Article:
Elementary school reading and mathematics MSA scores continued to improve in 2012, both nearing 90 percent proficiency on a statewide basis, according to data released July 11 by the Maryland State Department of Education. Middle school mathematics scores also increased according to the data.
The percentage of elementary students scoring at the proficient levels in reading increased from 88 percent in 2011 to 88.2 percent in 2012, while the percentage of elementary students reaching proficiency in mathematics improved from 86.3 percent to 87.7 percent. At the middle school level, the percentage of students scoring proficient in reading dipped slightly from 83.5 in 2011 to 82.1 percent in 2012, while the percentage of proficient students in mathematics rose from 73.7 percent last year to 76.2 percent.
The scores continue the steady progress made over the past nine years. Composite elementary reading scores have increased 26.2 points since 2003, while mathematics scores are up 27.7 points. Composite middle school reading scores are up 22.2 points since 2003, and mathematics has increased a dramatic 36.6 points.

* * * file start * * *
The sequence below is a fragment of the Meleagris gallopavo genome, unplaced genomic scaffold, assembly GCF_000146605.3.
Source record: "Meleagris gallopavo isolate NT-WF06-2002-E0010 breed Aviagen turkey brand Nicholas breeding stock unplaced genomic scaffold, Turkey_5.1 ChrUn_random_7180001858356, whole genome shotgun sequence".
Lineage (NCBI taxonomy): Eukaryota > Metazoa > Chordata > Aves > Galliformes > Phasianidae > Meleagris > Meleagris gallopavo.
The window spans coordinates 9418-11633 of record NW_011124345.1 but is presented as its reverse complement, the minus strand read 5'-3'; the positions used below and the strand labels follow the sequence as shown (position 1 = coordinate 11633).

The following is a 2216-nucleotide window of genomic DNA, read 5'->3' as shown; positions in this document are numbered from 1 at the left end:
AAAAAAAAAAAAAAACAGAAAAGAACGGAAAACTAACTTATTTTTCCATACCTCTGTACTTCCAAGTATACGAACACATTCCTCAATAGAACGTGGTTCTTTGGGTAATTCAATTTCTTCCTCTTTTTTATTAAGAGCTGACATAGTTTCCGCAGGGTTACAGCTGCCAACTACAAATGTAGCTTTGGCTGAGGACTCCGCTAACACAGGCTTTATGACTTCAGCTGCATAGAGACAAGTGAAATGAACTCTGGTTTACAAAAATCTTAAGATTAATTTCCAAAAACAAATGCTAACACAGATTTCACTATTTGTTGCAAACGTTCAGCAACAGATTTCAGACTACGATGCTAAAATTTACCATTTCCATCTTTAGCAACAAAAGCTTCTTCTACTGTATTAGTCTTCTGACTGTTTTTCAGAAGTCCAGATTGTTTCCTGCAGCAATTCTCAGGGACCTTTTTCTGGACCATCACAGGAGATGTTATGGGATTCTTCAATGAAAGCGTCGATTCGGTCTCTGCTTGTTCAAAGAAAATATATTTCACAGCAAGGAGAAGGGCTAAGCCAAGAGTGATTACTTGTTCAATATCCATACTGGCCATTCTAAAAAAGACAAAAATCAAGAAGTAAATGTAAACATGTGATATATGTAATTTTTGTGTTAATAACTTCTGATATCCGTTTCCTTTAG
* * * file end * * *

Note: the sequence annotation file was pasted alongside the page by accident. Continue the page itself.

“Our students continue to make outstanding progress on the Maryland School Assessments,” said Governor Martin O’Malley. “In this rapidly changing, increasingly knowledge-based global economy, the most important modern investments we make are in the talents, skills, education, creativity and ingenuity of our people. Thanks to the hard work of our educators, administrators, parents and students, Maryland’s number-one ranked public schools are leading the way in preparing our children for a better future.”
State Superintendent of Schools Lillian M. Lowery said the results point to the important work taking place in our classrooms, providing strong instruction for all students. “Our teachers, our administrators, our parents, and our students are working together to move schools forward,” she said. “Education is the cornerstone to Maryland’s future, and I believe we’re building a strong foundation for decades to come.”